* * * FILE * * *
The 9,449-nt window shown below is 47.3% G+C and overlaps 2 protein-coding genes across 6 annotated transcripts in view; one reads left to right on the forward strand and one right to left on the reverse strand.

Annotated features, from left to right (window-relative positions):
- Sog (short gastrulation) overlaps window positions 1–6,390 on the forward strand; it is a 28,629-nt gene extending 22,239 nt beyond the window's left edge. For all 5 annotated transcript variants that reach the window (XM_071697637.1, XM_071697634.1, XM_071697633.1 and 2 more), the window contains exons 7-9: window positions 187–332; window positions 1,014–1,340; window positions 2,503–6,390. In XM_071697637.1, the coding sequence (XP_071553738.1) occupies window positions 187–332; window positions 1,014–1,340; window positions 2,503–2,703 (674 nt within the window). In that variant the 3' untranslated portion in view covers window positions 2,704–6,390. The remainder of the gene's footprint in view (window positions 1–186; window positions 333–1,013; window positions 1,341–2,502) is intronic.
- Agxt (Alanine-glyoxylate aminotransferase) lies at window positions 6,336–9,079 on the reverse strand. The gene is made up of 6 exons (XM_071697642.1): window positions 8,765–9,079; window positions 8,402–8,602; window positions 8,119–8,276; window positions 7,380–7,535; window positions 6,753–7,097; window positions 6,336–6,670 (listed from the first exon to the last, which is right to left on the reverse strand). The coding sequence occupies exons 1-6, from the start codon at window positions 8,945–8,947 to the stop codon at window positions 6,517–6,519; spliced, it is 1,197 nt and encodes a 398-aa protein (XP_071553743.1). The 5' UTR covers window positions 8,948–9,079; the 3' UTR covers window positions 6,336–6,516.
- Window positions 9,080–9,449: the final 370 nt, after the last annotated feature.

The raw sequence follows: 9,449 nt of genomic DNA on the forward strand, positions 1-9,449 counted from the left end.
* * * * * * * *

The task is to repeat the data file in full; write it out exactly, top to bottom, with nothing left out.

The 9,449-nt window shown below is 47.3% G+C and overlaps 2 protein-coding genes across 6 annotated transcripts in view; one reads left to right on the forward strand and one right to left on the reverse strand.

Annotated features, from left to right (window-relative positions):
- Sog (short gastrulation) overlaps window positions 1–6,390 on the forward strand; it is a 28,629-nt gene extending 22,239 nt beyond the window's left edge. For all 5 annotated transcript variants that reach the window (XM_071697637.1, XM_071697634.1, XM_071697633.1 and 2 more), the window contains exons 7-9: window positions 187–332; window positions 1,014–1,340; window positions 2,503–6,390. In XM_071697637.1, the coding sequence (XP_071553738.1) occupies window positions 187–332; window positions 1,014–1,340; window positions 2,503–2,703 (674 nt within the window). In that variant the 3' untranslated portion in view covers window positions 2,704–6,390. The remainder of the gene's footprint in view (window positions 1–186; window positions 333–1,013; window positions 1,341–2,502) is intronic.
- Agxt (Alanine-glyoxylate aminotransferase) lies at window positions 6,336–9,079 on the reverse strand. The gene is made up of 6 exons (XM_071697642.1): window positions 8,765–9,079; window positions 8,402–8,602; window positions 8,119–8,276; window positions 7,380–7,535; window positions 6,753–7,097; window positions 6,336–6,670 (listed from the first exon to the last, which is right to left on the reverse strand). The coding sequence occupies exons 1-6, from the start codon at window positions 8,945–8,947 to the stop codon at window positions 6,517–6,519; spliced, it is 1,197 nt and encodes a 398-aa protein (XP_071553743.1). The 5' UTR covers window positions 8,948–9,079; the 3' UTR covers window positions 6,336–6,516.
- Window positions 9,080–9,449: the final 370 nt, after the last annotated feature.

The raw sequence follows: 9,449 nt of genomic DNA on the forward strand, positions 1-9,449 counted from the left end.